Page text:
How to Enable or Disable SElinux Temporarily or Permanently on RedHat/CentOS 7/8

In this article, we will look into how to enable or disable SELinux Temporarily or Permanently on RedHat/CentOS 7/8. SELinux is a security feature that you will find enabled in many Organizations to protect its resources from Unauthorized access. It is mostly used along with firewall to enhance the OS Security features.

Hence it is important to understand the methods through which one can enable or disable SELinux temporarily or permanently as per its requirement. We will understand both options through below examples.

Modes of SELinux

a)Enforcing: In this mode, SELinux will enforce its policies.

b)Permissive: In this mode, SELinux will show warnings but it won’t enforce policies.

c)Disabled: In this mode, SELinux will stand in disable mode.

Security Policy of SELinux

a)Targeted: Only targeted processes will be protected under this policy.

b)Minimum: It will only provide protection to selected processes.

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c)MLS: It provides multi layer security protection.

How to Enable or Disable SElinux Temporarily or Permanently on RedHat/CentOS 7/8 1

How to Enable or Disable SELinux Temporarily or Permanently 

Also Read: Best way to disable SELinux temporarily on RedHat/CentOS 7

1. Check if SELinux is Enabled or not using sestatus command

You can check selinux status using sestatus command as shown below. In the below output you can see that SELinux status is showing enabled and SELinux filesystem is mounted on /sys/fs/selinux.

Configuration path can be found under /etc/selinux which is also know as SELinux root directory. Current policy is set to targeted which is the default policy in CentOS or RedHat Based Systems. You can also see the current mode is set to enforcing which allows SELinux to enforce its policies.

[root@localhost ~]# sestatus
SELinux status: enabled
SELinuxfs mount: /sys/fs/selinux
SELinux root directory: /etc/selinux
Loaded policy name: targeted
Current mode: enforcing
Mode from config file: enforcing
Policy MLS status: enabled
Policy deny_unknown status: allowed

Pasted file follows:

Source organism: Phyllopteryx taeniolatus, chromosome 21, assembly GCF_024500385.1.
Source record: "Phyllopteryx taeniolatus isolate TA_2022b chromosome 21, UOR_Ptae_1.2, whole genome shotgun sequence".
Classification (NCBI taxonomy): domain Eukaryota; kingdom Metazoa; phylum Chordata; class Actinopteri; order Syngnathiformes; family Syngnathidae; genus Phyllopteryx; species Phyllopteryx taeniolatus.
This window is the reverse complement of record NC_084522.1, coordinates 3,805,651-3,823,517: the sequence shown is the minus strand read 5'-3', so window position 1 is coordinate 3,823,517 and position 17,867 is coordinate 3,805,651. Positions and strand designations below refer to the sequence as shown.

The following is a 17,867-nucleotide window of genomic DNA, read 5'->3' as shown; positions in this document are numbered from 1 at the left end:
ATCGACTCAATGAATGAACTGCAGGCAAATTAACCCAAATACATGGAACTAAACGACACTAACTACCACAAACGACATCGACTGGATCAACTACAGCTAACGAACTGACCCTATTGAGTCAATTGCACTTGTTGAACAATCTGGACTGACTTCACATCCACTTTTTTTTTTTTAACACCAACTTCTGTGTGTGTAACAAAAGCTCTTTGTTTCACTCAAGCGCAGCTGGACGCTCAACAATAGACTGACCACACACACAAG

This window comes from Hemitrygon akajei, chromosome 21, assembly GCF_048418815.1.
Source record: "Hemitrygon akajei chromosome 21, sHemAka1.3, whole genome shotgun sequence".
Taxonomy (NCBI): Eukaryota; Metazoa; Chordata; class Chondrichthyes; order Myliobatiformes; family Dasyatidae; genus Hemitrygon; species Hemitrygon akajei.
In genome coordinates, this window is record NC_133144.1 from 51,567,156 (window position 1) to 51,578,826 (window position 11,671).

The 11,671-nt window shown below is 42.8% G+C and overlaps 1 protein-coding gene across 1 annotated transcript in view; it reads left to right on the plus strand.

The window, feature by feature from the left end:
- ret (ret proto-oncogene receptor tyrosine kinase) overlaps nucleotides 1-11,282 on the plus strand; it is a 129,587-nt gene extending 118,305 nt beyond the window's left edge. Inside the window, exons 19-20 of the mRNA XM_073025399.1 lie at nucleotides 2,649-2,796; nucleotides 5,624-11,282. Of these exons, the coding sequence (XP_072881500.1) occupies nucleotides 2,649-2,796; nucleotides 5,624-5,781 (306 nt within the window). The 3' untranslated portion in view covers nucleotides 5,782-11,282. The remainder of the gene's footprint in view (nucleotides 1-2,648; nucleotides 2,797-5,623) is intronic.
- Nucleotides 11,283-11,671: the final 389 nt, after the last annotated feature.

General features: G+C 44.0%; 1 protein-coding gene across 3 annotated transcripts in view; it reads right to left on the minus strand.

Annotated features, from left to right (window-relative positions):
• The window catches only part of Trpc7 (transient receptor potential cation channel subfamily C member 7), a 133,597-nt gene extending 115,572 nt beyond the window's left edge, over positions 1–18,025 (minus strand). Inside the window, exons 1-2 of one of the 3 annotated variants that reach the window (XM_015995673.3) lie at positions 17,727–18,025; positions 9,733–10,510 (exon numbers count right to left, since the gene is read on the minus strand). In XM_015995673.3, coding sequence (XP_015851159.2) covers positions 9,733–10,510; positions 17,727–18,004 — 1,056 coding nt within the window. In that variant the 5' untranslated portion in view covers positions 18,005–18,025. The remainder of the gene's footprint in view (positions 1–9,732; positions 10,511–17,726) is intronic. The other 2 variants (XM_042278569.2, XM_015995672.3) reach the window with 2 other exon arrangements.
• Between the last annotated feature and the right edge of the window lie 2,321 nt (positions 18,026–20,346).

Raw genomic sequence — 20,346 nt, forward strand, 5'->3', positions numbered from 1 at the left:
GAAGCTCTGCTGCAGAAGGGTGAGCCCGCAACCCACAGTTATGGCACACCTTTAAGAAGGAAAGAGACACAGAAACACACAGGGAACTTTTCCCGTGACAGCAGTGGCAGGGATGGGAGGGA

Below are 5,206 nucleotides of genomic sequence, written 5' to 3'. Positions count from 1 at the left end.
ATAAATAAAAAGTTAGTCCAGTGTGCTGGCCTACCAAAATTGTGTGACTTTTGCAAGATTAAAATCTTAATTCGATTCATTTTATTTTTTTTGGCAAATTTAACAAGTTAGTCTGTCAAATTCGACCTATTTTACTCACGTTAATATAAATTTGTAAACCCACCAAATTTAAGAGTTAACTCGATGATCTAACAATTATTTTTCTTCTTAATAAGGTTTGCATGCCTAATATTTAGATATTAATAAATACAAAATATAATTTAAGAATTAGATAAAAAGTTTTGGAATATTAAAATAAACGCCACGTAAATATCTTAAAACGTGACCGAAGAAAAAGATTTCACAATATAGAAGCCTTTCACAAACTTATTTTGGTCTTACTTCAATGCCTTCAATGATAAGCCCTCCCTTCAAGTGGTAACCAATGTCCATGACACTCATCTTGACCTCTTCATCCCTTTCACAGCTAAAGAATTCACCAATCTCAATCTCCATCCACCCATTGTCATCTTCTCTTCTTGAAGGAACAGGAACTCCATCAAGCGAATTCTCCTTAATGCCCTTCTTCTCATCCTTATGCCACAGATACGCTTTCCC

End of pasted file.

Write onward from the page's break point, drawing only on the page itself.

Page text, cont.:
Memory protection checking: actual (secure)
Max kernel policy version: 31

2. Enable SELinux Temporarily Using Setenforce Command

If you want to enable SELinux temporarily, then you can do it through by passing mode name or mode value as parameter through setenforce command. Here we are passing mode name as parameter to setenforce command as shown below. Then we need to check if selinux is enabled or not using sestatus command.

setenforce permissive – Set SELinux status to permissive mode

setenforce enforcing – Set SELinux status to enforcing mode

[root@localhost ~]# setenforce enforcing
[root@localhost ~]# sestatus
SELinux status: enabled
SELinuxfs mount: /sys/fs/selinux
SELinux root directory: /etc/selinux
Loaded policy name: targeted
Current mode: enforcing
Mode from config file: enforcing
Policy MLS status: enabled
Policy deny_unknown status: allowed
Memory protection checking: actual (secure)
Max kernel policy version: 31

Also you can temporarily disable SELinux by another method where you can pass the mode value as parameter instead of mode name as shown below. After that you can run sestatus command to check if SELinux is enabled or not.

setenforce 0 – Set SELinux status to permissive mode

setenforce 1 – Set SELinux Status to Enforcing mode

[root@localhost ~]# setenforce 0
[root@localhost ~]# sestatus
SELinux status: enabled
SELinuxfs mount: /sys/fs/selinux
SELinux root directory: /etc/selinux
Loaded policy name: targeted
Current mode: permissive
Mode from config file: enforcing
Policy MLS status: enabled
Policy deny_unknown status: allowed
Memory protection checking: actual (secure)
Max kernel policy version: 31

Another method that can be use to enable SELinux temporarily is by using SELinux Kernel Parameters. You can pass value 1 to /sys/fs/selinux/enforce parameter to enable enforcing mode as shown in below command.

[root@localhost ~]# echo 1 > /sys/fs/selinux/enforce

Then you can again check if SELinux is Enabled or not using sestatus command. Now you can see current mode is set to enforcing instead of permissive.

[root@localhost ~]# sestatus
SELinux status: enabled
SELinuxfs mount: /sys/fs/selinux
SELinux root directory: /etc/selinux
Loaded policy name: targeted
Current mode: enforcing
Mode from config file: enforcing
Policy MLS status: enabled
Policy deny_unknown status: allowed